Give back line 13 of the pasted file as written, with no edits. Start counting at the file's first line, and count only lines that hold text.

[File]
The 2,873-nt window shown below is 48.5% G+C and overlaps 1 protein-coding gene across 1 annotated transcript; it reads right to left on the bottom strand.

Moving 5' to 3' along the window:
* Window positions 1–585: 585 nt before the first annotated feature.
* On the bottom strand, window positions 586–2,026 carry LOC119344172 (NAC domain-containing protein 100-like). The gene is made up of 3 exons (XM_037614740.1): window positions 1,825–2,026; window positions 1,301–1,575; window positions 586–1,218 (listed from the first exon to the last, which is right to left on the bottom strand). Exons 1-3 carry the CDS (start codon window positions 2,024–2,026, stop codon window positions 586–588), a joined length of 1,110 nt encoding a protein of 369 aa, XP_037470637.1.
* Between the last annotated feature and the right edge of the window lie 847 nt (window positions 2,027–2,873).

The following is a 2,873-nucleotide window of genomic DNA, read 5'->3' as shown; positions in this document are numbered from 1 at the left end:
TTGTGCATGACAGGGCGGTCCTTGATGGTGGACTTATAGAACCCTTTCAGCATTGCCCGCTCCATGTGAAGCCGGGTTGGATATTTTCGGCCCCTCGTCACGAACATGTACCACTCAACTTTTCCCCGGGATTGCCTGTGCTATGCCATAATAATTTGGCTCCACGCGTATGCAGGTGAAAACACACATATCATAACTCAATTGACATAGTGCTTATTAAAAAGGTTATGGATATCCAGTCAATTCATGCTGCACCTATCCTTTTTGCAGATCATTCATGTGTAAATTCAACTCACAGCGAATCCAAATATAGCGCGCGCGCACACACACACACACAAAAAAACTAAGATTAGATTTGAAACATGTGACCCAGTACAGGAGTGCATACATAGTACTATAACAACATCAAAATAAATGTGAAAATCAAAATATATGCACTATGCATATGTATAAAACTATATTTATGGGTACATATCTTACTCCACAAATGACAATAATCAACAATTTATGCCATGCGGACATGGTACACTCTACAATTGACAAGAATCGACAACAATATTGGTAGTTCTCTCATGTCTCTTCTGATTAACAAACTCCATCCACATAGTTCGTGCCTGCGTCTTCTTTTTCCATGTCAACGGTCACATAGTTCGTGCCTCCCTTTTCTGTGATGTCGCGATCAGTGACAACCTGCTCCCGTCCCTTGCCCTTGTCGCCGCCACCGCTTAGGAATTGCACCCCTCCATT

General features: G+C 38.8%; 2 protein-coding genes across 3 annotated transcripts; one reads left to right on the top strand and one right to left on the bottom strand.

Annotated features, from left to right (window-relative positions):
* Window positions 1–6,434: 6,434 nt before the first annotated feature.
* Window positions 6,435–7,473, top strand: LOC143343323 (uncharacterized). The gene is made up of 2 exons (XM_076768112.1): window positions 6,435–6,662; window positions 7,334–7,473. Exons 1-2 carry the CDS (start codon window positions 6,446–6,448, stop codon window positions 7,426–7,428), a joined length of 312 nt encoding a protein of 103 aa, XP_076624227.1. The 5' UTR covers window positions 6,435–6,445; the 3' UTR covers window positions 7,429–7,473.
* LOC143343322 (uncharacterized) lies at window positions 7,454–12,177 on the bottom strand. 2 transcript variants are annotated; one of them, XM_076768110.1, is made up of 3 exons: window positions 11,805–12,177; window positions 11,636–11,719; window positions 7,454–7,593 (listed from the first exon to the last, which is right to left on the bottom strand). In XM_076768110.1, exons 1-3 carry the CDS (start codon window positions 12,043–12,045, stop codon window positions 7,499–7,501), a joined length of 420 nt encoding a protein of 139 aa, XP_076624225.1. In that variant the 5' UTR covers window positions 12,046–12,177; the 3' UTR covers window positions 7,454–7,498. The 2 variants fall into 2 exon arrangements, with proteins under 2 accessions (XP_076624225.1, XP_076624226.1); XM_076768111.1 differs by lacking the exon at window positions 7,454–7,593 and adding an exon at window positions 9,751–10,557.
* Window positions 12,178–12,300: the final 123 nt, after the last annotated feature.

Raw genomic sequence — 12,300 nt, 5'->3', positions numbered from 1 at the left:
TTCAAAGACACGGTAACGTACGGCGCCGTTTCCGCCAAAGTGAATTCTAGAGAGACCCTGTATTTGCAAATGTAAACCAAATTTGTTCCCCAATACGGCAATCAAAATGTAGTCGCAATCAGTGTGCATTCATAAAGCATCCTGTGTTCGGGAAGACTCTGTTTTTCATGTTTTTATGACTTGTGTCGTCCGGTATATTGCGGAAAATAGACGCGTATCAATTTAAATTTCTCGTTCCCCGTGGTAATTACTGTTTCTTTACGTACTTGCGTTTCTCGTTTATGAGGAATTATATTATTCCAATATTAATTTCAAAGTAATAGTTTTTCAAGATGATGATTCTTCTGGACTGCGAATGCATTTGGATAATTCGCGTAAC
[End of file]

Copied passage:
* Window positions 12,178–12,300: the final 123 nt, after the last annotated feature.